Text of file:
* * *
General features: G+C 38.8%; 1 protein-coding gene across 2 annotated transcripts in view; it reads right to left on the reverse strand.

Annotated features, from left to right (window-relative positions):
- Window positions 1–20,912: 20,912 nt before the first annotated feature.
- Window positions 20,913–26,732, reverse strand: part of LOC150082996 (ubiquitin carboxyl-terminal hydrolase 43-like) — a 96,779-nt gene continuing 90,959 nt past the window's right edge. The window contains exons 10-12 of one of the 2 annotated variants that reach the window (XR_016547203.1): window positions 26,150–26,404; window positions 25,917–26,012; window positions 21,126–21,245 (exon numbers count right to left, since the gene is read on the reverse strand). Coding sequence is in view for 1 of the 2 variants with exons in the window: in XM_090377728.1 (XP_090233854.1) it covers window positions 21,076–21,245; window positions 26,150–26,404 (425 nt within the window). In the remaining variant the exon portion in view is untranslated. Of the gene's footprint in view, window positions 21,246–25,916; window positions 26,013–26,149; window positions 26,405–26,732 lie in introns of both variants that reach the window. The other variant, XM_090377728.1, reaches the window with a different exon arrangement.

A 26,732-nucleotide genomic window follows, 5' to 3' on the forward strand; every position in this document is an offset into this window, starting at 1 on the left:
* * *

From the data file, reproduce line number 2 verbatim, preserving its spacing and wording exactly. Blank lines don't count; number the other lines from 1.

Annotated features, from left to right (window-relative positions):